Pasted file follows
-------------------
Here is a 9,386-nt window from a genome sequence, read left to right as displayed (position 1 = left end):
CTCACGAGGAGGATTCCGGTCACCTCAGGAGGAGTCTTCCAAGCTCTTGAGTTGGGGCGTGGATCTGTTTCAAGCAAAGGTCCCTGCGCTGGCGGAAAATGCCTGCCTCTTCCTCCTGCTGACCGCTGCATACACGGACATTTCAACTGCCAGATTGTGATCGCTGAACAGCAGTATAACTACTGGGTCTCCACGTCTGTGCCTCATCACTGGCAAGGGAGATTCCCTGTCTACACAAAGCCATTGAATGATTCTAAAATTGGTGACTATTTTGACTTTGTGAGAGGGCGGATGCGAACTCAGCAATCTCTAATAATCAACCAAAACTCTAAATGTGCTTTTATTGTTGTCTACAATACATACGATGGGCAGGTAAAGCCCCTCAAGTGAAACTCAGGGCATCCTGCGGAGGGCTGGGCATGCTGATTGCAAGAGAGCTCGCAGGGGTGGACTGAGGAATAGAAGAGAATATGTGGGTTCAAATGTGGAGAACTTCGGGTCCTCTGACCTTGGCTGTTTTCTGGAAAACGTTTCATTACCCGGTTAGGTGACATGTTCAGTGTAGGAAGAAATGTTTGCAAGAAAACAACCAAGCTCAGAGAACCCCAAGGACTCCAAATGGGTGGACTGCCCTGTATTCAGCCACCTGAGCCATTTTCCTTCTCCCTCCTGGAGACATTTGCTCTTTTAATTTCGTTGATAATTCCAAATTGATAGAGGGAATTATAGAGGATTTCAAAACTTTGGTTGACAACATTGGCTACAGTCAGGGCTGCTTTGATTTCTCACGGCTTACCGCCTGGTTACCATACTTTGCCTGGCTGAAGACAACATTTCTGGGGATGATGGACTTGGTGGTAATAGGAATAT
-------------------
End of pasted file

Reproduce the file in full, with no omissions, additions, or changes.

Here is a 9,386-nt window from a genome sequence, read left to right as displayed (position 1 = left end):
CTCACGAGGAGGATTCCGGTCACCTCAGGAGGAGTCTTCCAAGCTCTTGAGTTGGGGCGTGGATCTGTTTCAAGCAAAGGTCCCTGCGCTGGCGGAAAATGCCTGCCTCTTCCTCCTGCTGACCGCTGCATACACGGACATTTCAACTGCCAGATTGTGATCGCTGAACAGCAGTATAACTACTGGGTCTCCACGTCTGTGCCTCATCACTGGCAAGGGAGATTCCCTGTCTACACAAAGCCATTGAATGATTCTAAAATTGGTGACTATTTTGACTTTGTGAGAGGGCGGATGCGAACTCAGCAATCTCTAATAATCAACCAAAACTCTAAATGTGCTTTTATTGTTGTCTACAATACATACGATGGGCAGGTAAAGCCCCTCAAGTGAAACTCAGGGCATCCTGCGGAGGGCTGGGCATGCTGATTGCAAGAGAGCTCGCAGGGGTGGACTGAGGAATAGAAGAGAATATGTGGGTTCAAATGTGGAGAACTTCGGGTCCTCTGACCTTGGCTGTTTTCTGGAAAACGTTTCATTACCCGGTTAGGTGACATGTTCAGTGTAGGAAGAAATGTTTGCAAGAAAACAACCAAGCTCAGAGAACCCCAAGGACTCCAAATGGGTGGACTGCCCTGTATTCAGCCACCTGAGCCATTTTCCTTCTCCCTCCTGGAGACATTTGCTCTTTTAATTTCGTTGATAATTCCAAATTGATAGAGGGAATTATAGAGGATTTCAAAACTTTGGTTGACAACATTGGCTACAGTCAGGGCTGCTTTGATTTCTCACGGCTTACCGCCTGGTTACCATACTTTGCCTGGCTGAAGACAACATTTCTGGGGATGATGGACTTGGTGGTAATAGGAATAT